I ran the same image through DxO PureRAW 2, which uses the DeepPRIME (not XD) technology. (You can choose to use DeepPRIME as the processing option in PureRAW 3; I just used version 2 for this example.) To my eye, that’s a better result, particularly compared to the XD version; it still has noise, but it comes across more as grain.
One more noisy example. A few years ago I photographed a lantern-lighting ceremony at Green Lake here in Seattle with my Fujifilm X-T1 camera, which has a 16 MP sensor that didn’t boast great low-light sensitivity. I didn’t want to blast people with a strobe flash, of course, so I pushed my ISO to 4000 and hoped for the best. A lot of the shots were… not great. Here’s one example, straight out of camera with no processing applied.
When I click Auto in Lightroom’s Develop module, though, I’m reminded how much light data is collected in a raw image even in a nearly-10-year-old camera. There’s nice illumination on the woman’s face, which wasn’t apparent at all in the unedited version.
Zooming in, however, reveals the ISO penalty I paid. So I processed the file using PureRAW 3 and then clicked Auto.
Again, the noise is gone, but DeepPRIME XD has considerably softened the face and added a halo under the woman’s chin.
New in this version is a setting for dealing with lens softness. I reprocessed the raw file using the Hard setting (the most compensation), which added contrast and removed the halo.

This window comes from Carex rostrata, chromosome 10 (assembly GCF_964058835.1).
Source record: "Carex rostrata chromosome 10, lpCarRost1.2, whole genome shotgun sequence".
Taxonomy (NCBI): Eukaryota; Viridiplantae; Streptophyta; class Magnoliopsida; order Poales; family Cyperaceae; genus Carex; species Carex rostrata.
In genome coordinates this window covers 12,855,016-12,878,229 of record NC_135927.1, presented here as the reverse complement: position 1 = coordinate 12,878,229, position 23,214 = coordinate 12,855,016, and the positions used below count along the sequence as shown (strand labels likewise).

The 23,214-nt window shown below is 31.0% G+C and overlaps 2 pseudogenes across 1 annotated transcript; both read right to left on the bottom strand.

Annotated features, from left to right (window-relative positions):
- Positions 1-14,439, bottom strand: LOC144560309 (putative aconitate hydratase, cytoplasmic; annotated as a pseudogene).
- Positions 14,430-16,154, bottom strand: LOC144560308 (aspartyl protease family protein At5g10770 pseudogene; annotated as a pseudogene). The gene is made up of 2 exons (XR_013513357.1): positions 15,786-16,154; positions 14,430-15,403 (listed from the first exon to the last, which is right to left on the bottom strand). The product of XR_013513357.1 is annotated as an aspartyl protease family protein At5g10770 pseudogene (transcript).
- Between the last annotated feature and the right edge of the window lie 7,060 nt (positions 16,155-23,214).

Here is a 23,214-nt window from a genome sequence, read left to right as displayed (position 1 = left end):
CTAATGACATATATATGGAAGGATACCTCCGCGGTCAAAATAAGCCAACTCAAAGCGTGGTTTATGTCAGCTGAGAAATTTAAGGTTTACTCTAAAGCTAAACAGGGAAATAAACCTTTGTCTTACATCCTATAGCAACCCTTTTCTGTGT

I think that goes too far (and adds some sharp artifacts to the people in the background), but it’s nice to have some flexibility.
(By the way, one tip for bringing the illusion of detail back to de-noised photos: add grain.)
Going back to the other part of the PureRAW appeal, better raw processing, I’m happy to see improvements in DeepPRIME XD for rendering details in my Fujifilm photos. Capturing distant autumn leaves is sometimes frustrating because Lightroom tends to make them look like brush strokes. DxO PureRAW 2 was a revelation for me, and version 3 does an even better job.
Granted, those noisy photos are two admittedly extreme examples. My contrarian point is that photographers might do what I did and just throw DeepPRIME XD at everything, happy that their noisy images are cleaner and brighter, but won’t consider that they’ve incorporated the kind of mushy smoothness that AI de-noising is supposed to avoid.
I’d hate to see us in a few years looking at these images the way we now look back at early HDR experiments with their garish saturation and over-sharpened everything.
But then we’ll still be able to reprocess the original raws, so that’s good.
The big AI photo news of the past couple weeks has been about how Samsung is faking its moon photos taken by the zoom feature of the S20 and later smartphones. This Reddit post by ibreakphotos sparked the brouhaha, where they discovered that Samsung is artificially adding moon detail where none existed before. In a follow-up post, they wrote, “It’s literally adding in detail that weren’t there. It’s not deconvolution, it’s not sharpening, it’s not super resolution, it’s not ‘multiple frames or exposures’. It’s generating data from the NN. It’s not the same as ‘enhancing the green in the grass when it is detected’, as some claim.”
I thought about writing up a big response, but then Allison Johnson at The Verge posted most of what I would say, and did it better: Samsung’s Moon photos are fake — but so is a lot of mobile photography. For its part, Samsung published a blog that explains what’s going on, though it doesn’t answer why the detail appears when originals contained no detail. And Marques Brownlee, who originally thought the moon photos were legit, acknowledged that he was wrong and made a video explaining the situation.